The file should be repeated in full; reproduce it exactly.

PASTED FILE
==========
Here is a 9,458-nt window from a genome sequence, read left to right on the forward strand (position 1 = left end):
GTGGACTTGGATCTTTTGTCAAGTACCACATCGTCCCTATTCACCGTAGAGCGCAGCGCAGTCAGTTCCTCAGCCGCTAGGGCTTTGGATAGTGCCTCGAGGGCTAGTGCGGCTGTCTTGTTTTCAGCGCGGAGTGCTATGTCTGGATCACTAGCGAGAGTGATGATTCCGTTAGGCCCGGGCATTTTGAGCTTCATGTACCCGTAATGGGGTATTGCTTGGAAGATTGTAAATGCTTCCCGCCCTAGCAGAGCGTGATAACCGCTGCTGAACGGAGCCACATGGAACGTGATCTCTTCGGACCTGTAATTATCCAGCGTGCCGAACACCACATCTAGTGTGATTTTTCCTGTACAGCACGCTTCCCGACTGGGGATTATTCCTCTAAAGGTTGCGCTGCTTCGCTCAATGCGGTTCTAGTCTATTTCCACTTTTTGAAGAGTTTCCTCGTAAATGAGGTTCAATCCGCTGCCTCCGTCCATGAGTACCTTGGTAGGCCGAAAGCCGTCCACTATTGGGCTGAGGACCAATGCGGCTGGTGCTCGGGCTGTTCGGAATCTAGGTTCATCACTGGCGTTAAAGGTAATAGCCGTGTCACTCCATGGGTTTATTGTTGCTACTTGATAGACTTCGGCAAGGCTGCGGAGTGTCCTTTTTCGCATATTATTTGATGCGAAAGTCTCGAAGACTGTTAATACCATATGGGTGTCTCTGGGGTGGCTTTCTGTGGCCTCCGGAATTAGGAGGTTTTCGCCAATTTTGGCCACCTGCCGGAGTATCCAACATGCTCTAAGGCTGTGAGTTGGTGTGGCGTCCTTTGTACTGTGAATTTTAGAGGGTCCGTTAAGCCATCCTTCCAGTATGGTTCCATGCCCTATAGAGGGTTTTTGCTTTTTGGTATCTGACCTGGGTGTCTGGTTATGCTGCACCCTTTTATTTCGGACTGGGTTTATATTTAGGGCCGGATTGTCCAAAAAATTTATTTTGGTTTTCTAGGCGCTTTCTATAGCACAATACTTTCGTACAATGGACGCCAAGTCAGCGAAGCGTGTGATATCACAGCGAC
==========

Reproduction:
Here is a 9,458-nt window from a genome sequence, read left to right on the forward strand (position 1 = left end):
GTGGACTTGGATCTTTTGTCAAGTACCACATCGTCCCTATTCACCGTAGAGCGCAGCGCAGTCAGTTCCTCAGCCGCTAGGGCTTTGGATAGTGCCTCGAGGGCTAGTGCGGCTGTCTTGTTTTCAGCGCGGAGTGCTATGTCTGGATCACTAGCGAGAGTGATGATTCCGTTAGGCCCGGGCATTTTGAGCTTCATGTACCCGTAATGGGGTATTGCTTGGAAGATTGTAAATGCTTCCCGCCCTAGCAGAGCGTGATAACCGCTGCTGAACGGAGCCACATGGAACGTGATCTCTTCGGACCTGTAATTATCCAGCGTGCCGAACACCACATCTAGTGTGATTTTTCCTGTACAGCACGCTTCCCGACTGGGGATTATTCCTCTAAAGGTTGCGCTGCTTCGCTCAATGCGGTTCTAGTCTATTTCCACTTTTTGAAGAGTTTCCTCGTAAATGAGGTTCAATCCGCTGCCTCCGTCCATGAGTACCTTGGTAGGCCGAAAGCCGTCCACTATTGGGCTGAGGACCAATGCGGCTGGTGCTCGGGCTGTTCGGAATCTAGGTTCATCACTGGCGTTAAAGGTAATAGCCGTGTCACTCCATGGGTTTATTGTTGCTACTTGATAGACTTCGGCAAGGCTGCGGAGTGTCCTTTTTCGCATATTATTTGATGCGAAAGTCTCGAAGACTGTTAATACCATATGGGTGTCTCTGGGGTGGCTTTCTGTGGCCTCCGGAATTAGGAGGTTTTCGCCAATTTTGGCCACCTGCCGGAGTATCCAACATGCTCTAAGGCTGTGAGTTGGTGTGGCGTCCTTTGTACTGTGAATTTTAGAGGGTCCGTTAAGCCATCCTTCCAGTATGGTTCCATGCCCTATAGAGGGTTTTTGCTTTTTGGTATCTGACCTGGGTGTCTGGTTATGCTGCACCCTTTTATTTCGGACTGGGTTTATATTTAGGGCCGGATTGTCCAAAAAATTTATTTTGGTTTTCTAGGCGCTTTCTATAGCACAATACTTTCGTACAATGGACGCCAAGTCAGCGAAGCGTGTGATATCACAGCGAC